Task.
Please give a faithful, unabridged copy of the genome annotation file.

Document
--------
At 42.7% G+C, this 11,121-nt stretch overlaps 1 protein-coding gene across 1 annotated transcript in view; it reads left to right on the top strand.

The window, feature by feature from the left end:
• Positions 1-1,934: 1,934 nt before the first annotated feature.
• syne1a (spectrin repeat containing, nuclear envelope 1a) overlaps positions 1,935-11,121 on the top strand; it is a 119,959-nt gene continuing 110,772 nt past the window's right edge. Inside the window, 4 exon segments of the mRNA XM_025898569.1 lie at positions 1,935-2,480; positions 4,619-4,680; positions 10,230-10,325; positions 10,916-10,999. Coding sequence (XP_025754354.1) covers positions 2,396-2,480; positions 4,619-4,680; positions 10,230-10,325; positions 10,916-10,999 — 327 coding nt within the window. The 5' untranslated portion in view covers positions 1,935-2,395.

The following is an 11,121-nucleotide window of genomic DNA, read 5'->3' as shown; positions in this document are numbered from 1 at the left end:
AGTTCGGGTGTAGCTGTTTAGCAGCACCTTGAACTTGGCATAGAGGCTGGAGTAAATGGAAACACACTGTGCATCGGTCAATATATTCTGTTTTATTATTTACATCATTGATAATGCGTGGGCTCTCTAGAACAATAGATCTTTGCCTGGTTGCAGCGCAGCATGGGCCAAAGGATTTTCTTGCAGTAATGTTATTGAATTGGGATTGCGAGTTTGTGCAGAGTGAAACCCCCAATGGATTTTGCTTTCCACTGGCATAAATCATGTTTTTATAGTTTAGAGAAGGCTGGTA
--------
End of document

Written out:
At 42.7% G+C, this 11,121-nt stretch overlaps 1 protein-coding gene across 1 annotated transcript in view; it reads left to right on the top strand.

The window, feature by feature from the left end:
• Positions 1-1,934: 1,934 nt before the first annotated feature.
• syne1a (spectrin repeat containing, nuclear envelope 1a) overlaps positions 1,935-11,121 on the top strand; it is a 119,959-nt gene continuing 110,772 nt past the window's right edge. Inside the window, 4 exon segments of the mRNA XM_025898569.1 lie at positions 1,935-2,480; positions 4,619-4,680; positions 10,230-10,325; positions 10,916-10,999. Coding sequence (XP_025754354.1) covers positions 2,396-2,480; positions 4,619-4,680; positions 10,230-10,325; positions 10,916-10,999 — 327 coding nt within the window. The 5' untranslated portion in view covers positions 1,935-2,395.

The following is an 11,121-nucleotide window of genomic DNA, read 5'->3' as shown; positions in this document are numbered from 1 at the left end:
AGTTCGGGTGTAGCTGTTTAGCAGCACCTTGAACTTGGCATAGAGGCTGGAGTAAATGGAAACACACTGTGCATCGGTCAATATATTCTGTTTTATTATTTACATCATTGATAATGCGTGGGCTCTCTAGAACAATAGATCTTTGCCTGGTTGCAGCGCAGCATGGGCCAAAGGATTTTCTTGCAGTAATGTTATTGAATTGGGATTGCGAGTTTGTGCAGAGTGAAACCCCCAATGGATTTTGCTTTCCACTGGCATAAATCATGTTTTTATAGTTTAGAGAAGGCTGGTA